Ralph Nader is 69. Joan Claybrook is 66. Clarence Ditlow is about to turn 60.
The three most influential advocates for automotive safety are in their seventh decade or close to it.
Brian O'Neill of the Insurance Institute for Highway Safety, also highly effective but as a different type of advocate, is 62.
Mere mention of Nader, Claybrook or Ditlow still gets a rise out of people in the industry - even though automakers, suppliers, dealers and others in the business say they, too, are committed to safety.
Many in the industry charge those outspoken advocates with selective use of facts and blame them for promoting over-regulation by government and for fostering the litigation explosion.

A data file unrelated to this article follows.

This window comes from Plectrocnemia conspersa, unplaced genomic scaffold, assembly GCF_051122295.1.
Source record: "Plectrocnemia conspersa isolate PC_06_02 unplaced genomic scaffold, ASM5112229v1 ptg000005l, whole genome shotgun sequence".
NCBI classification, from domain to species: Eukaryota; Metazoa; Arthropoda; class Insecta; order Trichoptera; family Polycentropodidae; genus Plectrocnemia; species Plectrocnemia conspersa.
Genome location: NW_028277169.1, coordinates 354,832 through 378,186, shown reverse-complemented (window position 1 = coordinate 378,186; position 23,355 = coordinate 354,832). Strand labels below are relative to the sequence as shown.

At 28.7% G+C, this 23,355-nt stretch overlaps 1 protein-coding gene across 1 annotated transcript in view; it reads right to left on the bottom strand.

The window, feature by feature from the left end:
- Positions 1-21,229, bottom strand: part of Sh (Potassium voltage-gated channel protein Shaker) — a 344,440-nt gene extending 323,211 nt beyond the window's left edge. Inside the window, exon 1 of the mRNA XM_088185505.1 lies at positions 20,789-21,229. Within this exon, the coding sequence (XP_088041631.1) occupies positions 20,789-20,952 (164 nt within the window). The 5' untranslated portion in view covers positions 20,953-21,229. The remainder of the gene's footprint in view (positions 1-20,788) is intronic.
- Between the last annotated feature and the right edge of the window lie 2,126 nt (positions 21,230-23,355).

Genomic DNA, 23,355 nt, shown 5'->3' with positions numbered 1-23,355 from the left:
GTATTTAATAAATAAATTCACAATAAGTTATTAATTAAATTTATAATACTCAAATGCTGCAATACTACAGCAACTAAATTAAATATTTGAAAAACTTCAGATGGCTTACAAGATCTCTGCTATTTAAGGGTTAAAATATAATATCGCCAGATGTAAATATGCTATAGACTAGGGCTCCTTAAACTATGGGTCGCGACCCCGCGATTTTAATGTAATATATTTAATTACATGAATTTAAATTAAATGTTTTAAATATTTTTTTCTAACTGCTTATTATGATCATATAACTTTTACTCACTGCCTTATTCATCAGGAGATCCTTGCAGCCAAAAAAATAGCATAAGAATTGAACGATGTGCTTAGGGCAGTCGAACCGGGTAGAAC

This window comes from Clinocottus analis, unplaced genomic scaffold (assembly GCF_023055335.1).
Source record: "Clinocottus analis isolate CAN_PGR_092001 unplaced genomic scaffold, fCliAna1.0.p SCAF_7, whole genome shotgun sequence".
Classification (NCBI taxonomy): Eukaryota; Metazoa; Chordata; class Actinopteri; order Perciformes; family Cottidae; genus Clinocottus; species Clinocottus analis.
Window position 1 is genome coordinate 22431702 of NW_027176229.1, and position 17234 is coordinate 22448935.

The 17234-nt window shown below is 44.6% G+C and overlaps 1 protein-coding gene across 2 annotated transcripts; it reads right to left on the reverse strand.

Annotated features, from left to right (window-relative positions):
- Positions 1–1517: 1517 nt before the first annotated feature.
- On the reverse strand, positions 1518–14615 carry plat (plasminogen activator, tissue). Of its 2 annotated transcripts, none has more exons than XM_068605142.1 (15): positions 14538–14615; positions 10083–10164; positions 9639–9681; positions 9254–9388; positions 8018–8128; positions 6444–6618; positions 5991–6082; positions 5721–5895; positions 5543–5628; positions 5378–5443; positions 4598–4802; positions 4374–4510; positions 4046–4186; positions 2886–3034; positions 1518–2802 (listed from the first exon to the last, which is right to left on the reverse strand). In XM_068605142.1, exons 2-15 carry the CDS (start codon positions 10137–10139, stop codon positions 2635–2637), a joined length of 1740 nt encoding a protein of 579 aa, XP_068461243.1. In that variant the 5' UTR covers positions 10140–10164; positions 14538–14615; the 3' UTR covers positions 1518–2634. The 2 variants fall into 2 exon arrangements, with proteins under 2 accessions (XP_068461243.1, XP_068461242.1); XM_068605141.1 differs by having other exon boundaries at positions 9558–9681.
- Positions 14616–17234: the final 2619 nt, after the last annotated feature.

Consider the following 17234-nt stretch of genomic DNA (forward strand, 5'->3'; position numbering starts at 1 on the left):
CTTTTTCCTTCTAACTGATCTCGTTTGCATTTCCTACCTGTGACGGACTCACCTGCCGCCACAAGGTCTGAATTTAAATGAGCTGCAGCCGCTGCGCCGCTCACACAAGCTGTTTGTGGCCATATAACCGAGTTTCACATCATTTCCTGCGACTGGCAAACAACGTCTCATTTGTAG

But any fair person must give credit to those "big three" safety advocates for some of the vast improvements that have been made in vehicles and for their own hard work, diligence and, yes, longevity on the job.
Still, the aging of those advocates who have built the modern automobile safety movement raises some intriguing questions.
Who, if anyone, is prepared to step up to take their places?
Have those safety leaders groomed potential successors? Will the eventual departure of the powerful personalities who have driven safety advocacy for nearly four decades make the issue a lower priority in Washington?
In their absence, will automakers get more traction with the argument that all the big safety improvements in vehicles have been completed and most of the attention should be devoted to driver behavior?